The Plain Language of Love and Loss: A Quaker Memoir

Taylor, a college professor, builds up to the story of her teenage brother's suicide, and from there unfolds language so subtle and precise as to create a heart-wrenching, incisive story. Probing family dynamics and the burden of Quaker expectations alongside a generational hatred of conformity and unnecessary deaths, Taylor applies an academic's rigor to her quest for clarity. She's interviewed friends and family and explored psychological texts to help elucidate her family's central tragedy and its spinoff sorrows. Impressively, the commentary on Taylor's 12-year-old self seems just as believable as the analysis she offers from her present perspective as mother, wife, teacher and writer. Though unafraid to investigate depression, breakups and alcoholism, none of Taylor's writing whiffs of a tell-all for the sake of it. On the contrary, the author is humble and analytical in her reflections on what has been endured. Most striking of all is the way acceptance is treated in Taylor's memoir. Far from a trite "this is how things are" approach to acceptance, the author investigates the way in which her brother's death has permeated her life with a very beautiful mixture of anger, confusion and understanding. And from there, she accepts enough to be able to produce a poignant story out of what has been lived during a turbulent time in American history.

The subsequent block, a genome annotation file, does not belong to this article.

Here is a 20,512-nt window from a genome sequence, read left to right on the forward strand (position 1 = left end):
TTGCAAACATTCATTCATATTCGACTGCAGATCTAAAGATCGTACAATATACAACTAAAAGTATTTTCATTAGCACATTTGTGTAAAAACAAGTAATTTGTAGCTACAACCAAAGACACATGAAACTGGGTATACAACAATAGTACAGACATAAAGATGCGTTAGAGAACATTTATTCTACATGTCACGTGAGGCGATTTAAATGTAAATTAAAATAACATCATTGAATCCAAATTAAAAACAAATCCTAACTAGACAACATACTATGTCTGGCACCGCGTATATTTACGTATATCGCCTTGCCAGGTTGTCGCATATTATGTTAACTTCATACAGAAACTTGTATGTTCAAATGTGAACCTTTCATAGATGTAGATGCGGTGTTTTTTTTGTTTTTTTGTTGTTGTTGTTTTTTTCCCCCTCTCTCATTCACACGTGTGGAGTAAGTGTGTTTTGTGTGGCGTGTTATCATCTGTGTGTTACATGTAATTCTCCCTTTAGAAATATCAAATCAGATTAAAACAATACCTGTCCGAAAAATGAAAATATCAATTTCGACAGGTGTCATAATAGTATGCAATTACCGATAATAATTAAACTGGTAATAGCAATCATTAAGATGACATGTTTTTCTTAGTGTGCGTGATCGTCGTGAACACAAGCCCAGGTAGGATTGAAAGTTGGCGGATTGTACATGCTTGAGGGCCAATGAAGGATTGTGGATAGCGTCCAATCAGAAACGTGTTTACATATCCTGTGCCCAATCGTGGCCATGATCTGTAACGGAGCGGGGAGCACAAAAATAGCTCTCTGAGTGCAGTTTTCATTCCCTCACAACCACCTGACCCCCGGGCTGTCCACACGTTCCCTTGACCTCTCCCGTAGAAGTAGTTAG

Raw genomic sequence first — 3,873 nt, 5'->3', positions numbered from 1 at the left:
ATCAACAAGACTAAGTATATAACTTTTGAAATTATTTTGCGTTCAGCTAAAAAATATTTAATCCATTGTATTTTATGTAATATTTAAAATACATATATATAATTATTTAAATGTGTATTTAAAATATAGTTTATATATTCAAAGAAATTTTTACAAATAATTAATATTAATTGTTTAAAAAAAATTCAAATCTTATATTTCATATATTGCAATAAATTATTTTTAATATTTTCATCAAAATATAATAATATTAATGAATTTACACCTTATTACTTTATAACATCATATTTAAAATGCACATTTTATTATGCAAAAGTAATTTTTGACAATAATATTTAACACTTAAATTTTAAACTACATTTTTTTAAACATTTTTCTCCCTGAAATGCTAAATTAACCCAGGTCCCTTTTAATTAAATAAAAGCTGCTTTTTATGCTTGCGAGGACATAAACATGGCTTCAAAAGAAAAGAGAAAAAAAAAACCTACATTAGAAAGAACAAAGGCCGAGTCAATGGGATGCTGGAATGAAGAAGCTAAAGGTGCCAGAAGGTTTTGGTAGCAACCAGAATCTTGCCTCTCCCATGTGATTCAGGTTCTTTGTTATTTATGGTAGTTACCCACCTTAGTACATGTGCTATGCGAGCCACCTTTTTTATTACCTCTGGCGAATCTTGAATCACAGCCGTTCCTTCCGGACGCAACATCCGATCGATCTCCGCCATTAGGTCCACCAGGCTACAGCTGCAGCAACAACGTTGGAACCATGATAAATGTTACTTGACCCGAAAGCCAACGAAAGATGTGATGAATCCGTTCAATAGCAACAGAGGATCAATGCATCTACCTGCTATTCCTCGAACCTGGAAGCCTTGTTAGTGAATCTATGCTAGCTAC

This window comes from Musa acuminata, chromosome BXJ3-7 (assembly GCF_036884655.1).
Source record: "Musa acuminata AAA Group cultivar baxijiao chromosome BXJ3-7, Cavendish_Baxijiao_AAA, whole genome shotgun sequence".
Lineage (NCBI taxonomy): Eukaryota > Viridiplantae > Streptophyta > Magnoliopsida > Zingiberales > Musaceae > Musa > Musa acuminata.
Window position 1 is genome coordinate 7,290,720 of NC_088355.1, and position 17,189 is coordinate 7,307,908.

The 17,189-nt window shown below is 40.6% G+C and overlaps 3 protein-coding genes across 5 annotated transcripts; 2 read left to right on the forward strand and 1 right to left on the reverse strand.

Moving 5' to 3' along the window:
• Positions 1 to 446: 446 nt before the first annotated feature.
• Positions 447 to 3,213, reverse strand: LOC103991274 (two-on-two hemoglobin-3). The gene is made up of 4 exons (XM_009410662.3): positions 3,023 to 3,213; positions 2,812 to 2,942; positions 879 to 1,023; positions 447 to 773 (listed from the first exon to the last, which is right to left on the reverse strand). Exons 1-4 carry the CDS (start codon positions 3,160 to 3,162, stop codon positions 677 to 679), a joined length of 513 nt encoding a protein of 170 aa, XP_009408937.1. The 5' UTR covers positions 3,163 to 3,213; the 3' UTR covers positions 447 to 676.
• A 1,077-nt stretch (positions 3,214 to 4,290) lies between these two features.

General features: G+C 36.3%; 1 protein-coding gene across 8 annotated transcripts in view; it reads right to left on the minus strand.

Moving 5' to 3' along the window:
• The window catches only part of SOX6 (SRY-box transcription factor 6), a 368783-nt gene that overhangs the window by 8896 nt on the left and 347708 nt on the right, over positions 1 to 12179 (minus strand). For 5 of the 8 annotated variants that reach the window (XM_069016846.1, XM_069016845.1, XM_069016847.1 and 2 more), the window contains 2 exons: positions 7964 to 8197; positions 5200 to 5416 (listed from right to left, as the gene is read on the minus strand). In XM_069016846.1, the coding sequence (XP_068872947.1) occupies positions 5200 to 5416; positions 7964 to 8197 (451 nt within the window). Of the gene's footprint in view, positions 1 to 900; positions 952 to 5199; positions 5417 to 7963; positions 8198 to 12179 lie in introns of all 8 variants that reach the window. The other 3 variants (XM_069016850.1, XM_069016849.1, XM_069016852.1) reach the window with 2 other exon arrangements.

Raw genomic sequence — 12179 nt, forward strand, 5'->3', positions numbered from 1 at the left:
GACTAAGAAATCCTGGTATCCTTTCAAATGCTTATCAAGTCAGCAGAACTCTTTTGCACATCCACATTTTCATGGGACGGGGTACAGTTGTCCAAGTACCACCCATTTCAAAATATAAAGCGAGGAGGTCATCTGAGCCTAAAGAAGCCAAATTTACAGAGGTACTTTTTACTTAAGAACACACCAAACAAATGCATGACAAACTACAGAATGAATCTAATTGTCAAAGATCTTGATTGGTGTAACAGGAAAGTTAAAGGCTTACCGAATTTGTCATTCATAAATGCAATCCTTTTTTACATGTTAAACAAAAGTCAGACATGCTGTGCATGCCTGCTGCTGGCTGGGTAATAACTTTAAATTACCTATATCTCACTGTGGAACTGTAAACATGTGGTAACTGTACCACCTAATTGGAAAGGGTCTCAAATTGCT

July 26: On this day in 1602 "A booke called the Revenge of Hamlett Prince Denmarke" was entered in the Stationers' Register by printer James Robertes.

Crime fiction legends Dennis Lehane and Michael Connelly discuss the new book that unites their beloved sleuths Patrick Kenzie and Harry Bosch.

Books, CDs, DVDs to know about now
Paradise and Elsewhere

Canadian short story marvel Kathy Page emerges as the Alice Munro of the supernatural from these heartfelt tales of shapeshifting swimmers, mild-mannered cannibals, and personality-shifting viruses transmitted through kisses.


When a persuasive pastor arrives in a sleepy farm town, his sage influence has otherworldly results (talking sheep, a mayor who walks on water). But can he pull off the miracle of finding kindly local Liz Denny the love of her life?  Small wonder looms large in this charmer from Andre Alexis.

The Hundred-Year House

When a poetry scholar goes digging through the decrepit estate of his wife's family to uncover a bygone arts colony's strange mysteries, he awakens a tenacious monster: his mother-in-law. A wickedly funny take on aging aristocracies from author Rebecca Makkai (The Borrower).